The graduating class of the U.S. Air Force Academy got a lesson in leadership straight from the top as Secretary of Defense Lloyd J. Austin III delivered the commencement address today.
Austin reminded the newly minted second lieutenants in the U.S. Air Force and U.S. Space Force have a special responsibility as a symbol of what America stands for.
"Always remember that you didn't join just any air force. You joined the United States Air Force," the secretary said. "You're not just any guardians. You are United States Guardians. We're here to defend America’s security and win America's wars. But we're also here to safeguard America’s values."
The secretary told the 973 graduates that safeguarding America's values means having a love of service. The cadets swear an oath — like all other members of the military — to protect and defend the Constitution against all enemies foreign and domestic.
"It means that you never lie, cheat or steal," Austin said. "It means that you treat everyone with dignity and respect. And it means a lifelong passion for our core values of democracy, liberty and the rule of law. Your country expects it. Your troops deserve it. And your world needs it."
Today's graduating class entered the academy in 2018. The U.S. Space Force, which 94 of the cadets are entering, didn't exist when the class arrived at Colorado Springs.
Austin noted the swift changes worldwide that the cadets have seen. In addition to a new armed force, they attended the academy through COVID-19. They have seen the rise of China and the cruel war that Russian President Vladimir Putin is waging against Ukraine.
The ideals and values that the cadets carry will help them as they enter their time of service. "Our times change. Our world changes. But our ideals don't waver," Austin said. "Today, America's adversaries are testing the values that you swore to defend. Putin’s war of choice is an affront to the rules-based international order. And it's a challenge to free people everywhere. But the whole world has been inspired by the bravery of the Ukrainian people. And I know that you have been as well."
Austin told the cadets that America will stand with Ukraine to defend democracy. "I hope that their fight reminds us all never to take our own freedoms for granted," he said.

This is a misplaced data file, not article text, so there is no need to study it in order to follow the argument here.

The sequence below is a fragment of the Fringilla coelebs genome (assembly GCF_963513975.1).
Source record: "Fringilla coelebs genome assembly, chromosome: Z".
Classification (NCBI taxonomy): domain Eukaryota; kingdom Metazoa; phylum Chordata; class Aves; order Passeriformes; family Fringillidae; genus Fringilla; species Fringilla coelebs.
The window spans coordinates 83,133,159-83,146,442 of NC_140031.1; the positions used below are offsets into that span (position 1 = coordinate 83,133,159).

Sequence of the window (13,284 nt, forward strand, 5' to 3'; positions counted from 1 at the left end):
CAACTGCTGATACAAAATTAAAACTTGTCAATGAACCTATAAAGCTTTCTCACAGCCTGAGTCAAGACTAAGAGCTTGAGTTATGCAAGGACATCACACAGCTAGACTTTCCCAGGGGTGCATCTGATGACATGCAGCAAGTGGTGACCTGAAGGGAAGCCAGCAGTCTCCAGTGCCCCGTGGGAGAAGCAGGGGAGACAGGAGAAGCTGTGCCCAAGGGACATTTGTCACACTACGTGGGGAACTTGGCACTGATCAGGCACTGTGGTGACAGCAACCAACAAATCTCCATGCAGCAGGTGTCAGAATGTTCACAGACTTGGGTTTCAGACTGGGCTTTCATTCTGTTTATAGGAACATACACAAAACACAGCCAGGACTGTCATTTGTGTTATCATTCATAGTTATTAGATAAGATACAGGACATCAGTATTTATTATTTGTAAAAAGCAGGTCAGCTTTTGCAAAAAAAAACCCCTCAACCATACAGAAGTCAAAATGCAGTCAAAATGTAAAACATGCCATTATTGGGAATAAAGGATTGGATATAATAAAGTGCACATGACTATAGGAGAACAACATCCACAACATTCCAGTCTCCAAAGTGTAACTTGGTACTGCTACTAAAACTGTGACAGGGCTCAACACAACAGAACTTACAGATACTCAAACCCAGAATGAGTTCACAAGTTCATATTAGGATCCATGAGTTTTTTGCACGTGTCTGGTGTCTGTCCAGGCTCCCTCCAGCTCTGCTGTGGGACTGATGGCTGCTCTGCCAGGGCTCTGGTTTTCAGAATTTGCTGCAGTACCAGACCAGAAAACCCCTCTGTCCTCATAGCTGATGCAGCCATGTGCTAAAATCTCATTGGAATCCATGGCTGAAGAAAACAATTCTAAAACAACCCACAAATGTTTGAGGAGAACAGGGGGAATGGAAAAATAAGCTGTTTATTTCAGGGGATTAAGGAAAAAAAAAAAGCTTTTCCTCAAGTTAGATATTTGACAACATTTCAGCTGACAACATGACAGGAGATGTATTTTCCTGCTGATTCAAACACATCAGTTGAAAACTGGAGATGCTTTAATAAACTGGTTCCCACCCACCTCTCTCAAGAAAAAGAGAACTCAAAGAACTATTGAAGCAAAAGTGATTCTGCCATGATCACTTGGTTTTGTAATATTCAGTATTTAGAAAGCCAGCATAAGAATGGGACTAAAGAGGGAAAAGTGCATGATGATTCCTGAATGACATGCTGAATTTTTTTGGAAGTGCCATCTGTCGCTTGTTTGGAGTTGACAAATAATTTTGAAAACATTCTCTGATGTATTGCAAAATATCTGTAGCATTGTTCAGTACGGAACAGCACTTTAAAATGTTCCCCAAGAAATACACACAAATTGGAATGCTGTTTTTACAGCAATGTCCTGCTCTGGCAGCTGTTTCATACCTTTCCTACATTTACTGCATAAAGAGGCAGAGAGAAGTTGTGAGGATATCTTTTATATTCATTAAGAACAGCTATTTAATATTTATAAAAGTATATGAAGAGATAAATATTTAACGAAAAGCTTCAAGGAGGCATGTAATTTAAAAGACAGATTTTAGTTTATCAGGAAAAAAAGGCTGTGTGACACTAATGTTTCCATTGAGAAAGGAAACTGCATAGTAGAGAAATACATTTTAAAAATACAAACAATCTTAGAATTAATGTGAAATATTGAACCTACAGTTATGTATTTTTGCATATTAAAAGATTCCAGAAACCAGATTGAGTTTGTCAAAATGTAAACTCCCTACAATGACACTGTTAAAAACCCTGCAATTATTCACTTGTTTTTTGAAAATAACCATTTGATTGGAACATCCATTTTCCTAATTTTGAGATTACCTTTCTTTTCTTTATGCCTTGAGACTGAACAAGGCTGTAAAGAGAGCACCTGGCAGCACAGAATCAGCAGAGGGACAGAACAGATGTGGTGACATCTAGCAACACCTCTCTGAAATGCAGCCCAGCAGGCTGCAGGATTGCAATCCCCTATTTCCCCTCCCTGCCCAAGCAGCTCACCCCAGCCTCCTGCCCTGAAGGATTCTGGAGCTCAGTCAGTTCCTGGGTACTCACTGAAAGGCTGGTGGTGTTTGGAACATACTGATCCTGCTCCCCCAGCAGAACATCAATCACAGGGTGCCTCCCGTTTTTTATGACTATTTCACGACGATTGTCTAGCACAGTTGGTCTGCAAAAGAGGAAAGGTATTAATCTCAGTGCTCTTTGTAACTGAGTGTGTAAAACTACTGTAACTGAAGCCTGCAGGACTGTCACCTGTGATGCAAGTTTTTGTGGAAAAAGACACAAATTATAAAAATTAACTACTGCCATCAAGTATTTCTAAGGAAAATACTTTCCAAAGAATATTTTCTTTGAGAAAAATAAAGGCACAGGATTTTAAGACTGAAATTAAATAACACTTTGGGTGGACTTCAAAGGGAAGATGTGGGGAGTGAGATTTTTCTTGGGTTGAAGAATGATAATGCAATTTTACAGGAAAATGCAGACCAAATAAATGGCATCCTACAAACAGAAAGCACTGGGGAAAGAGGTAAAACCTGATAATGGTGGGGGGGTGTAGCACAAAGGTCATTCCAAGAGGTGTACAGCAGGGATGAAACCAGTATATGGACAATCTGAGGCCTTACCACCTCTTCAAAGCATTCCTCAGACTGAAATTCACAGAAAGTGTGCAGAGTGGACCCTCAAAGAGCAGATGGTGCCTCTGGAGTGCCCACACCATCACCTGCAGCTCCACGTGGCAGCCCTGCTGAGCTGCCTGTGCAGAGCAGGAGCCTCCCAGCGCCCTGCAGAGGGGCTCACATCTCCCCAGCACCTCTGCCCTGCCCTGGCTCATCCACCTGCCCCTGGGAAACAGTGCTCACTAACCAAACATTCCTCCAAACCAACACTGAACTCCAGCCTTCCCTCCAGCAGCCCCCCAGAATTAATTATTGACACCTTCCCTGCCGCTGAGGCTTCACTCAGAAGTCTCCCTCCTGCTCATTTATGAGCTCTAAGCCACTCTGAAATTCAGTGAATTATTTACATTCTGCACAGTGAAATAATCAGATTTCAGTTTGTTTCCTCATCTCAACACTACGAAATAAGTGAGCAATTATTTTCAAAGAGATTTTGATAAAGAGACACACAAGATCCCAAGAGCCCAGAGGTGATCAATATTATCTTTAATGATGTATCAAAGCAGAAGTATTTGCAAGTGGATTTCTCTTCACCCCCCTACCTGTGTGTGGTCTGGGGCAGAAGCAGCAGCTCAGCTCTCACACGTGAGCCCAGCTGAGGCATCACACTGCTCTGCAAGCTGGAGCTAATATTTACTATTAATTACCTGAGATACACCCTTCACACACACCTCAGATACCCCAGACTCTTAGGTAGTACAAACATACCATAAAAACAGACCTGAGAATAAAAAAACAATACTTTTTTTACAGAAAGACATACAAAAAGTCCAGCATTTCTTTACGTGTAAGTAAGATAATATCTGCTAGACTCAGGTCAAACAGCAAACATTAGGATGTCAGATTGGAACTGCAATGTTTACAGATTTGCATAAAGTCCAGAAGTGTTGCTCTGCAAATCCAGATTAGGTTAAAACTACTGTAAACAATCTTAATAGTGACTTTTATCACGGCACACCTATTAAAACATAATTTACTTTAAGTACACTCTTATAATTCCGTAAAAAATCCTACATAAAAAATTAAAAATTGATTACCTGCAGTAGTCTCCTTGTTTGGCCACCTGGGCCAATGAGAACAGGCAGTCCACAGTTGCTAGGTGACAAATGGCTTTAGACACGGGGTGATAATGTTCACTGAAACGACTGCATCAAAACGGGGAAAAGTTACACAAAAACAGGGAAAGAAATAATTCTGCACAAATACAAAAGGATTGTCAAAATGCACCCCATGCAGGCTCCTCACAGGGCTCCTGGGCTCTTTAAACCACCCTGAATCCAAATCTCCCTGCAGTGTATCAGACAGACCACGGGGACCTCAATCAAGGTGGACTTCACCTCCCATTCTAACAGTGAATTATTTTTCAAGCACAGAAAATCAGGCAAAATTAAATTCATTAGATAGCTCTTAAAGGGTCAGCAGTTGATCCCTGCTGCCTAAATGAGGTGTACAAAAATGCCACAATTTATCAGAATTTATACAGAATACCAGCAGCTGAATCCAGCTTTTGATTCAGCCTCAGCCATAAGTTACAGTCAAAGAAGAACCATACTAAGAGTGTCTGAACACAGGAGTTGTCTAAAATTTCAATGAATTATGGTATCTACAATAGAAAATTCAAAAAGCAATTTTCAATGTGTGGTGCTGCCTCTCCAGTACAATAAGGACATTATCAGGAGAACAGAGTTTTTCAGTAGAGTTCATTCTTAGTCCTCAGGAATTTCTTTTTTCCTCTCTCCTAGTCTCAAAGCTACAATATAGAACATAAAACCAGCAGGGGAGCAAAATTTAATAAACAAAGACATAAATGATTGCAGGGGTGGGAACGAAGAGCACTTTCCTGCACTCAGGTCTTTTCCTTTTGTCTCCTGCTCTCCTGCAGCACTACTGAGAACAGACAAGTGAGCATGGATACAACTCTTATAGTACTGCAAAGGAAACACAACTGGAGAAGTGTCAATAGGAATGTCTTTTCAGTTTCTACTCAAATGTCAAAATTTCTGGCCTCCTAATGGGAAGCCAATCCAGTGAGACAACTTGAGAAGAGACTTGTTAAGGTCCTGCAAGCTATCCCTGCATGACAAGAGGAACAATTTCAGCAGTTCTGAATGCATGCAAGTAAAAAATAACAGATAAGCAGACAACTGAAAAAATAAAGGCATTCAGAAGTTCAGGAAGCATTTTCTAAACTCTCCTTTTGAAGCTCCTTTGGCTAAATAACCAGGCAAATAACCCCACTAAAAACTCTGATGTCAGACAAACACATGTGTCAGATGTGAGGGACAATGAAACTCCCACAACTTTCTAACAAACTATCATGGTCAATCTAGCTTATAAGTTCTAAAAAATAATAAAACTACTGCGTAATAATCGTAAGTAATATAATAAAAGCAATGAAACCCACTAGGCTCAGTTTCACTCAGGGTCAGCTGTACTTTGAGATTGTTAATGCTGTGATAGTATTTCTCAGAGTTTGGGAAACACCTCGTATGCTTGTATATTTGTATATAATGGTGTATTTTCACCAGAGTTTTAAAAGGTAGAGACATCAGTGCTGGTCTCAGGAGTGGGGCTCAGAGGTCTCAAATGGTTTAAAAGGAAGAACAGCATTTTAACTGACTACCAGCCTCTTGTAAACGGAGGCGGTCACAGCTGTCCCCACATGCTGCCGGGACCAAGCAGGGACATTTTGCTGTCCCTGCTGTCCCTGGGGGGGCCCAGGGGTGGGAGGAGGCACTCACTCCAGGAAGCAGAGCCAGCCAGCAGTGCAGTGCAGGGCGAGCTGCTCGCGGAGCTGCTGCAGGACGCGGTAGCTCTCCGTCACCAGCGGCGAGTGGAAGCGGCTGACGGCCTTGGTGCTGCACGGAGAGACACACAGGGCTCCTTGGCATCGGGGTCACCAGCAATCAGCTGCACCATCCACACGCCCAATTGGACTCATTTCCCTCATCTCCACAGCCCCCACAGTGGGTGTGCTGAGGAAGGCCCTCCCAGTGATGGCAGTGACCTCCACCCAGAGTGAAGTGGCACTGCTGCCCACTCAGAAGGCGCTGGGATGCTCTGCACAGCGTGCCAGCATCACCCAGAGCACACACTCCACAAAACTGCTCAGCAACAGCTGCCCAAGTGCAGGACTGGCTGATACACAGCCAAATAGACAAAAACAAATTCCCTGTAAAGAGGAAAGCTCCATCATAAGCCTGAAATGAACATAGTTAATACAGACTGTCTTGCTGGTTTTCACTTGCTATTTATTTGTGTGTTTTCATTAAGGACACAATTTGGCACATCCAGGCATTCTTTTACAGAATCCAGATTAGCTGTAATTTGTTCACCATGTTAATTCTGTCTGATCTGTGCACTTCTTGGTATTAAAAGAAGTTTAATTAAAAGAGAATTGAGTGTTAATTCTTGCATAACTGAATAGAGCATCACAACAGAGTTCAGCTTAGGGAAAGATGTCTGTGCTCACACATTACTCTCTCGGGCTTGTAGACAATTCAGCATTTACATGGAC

The United States is not the only nation that embraces these values and the 16 international students in the class of 2022 are the proof of that.
The United States has an unparalleled network of allies and partners. NATO is the foremost example of this, but it also includes the Defeat-ISIS Coalition that numbered over 90 countries and organizations at its height. And it also includes the Ukraine Defense Contact Group, which numbers more than 40 nations looking to help Ukraine maintain its sovereignty.
"In uniform or as a civilian, I've learned that lasting success comes through teamwork," Austin said. "You've seen that in this class. We just get more done when we come together."
"That's why America's unrivaled network of allies and partners is so important," he continued. "They're crucial to what I call integrated deterrence. They extend our strength, magnify our power and deepen our security."
The United States, its allies and partners can also project power when and where it is needed. That is the Air Force and Space Force the cadets are joining. "As we speak, airmen are working with our allies on air policing in the skies over Europe," he said. "Guardians are ensuring that warfighters across the joint force have secure satellite communications and uninterrupted precision navigation. And pilots with [U.S. Transportation Command] are moving heaven and earth to rush urgently needed security assistance to Ukraine."
Those missions are crucial to not only American security but global security. "And we can carry them out because of the extraordinary services that you are joining — which provide 'airpower anytime, anywhere' with space power 'always above,'" he said. "No other military can do what we can do. Because no other military has people like you."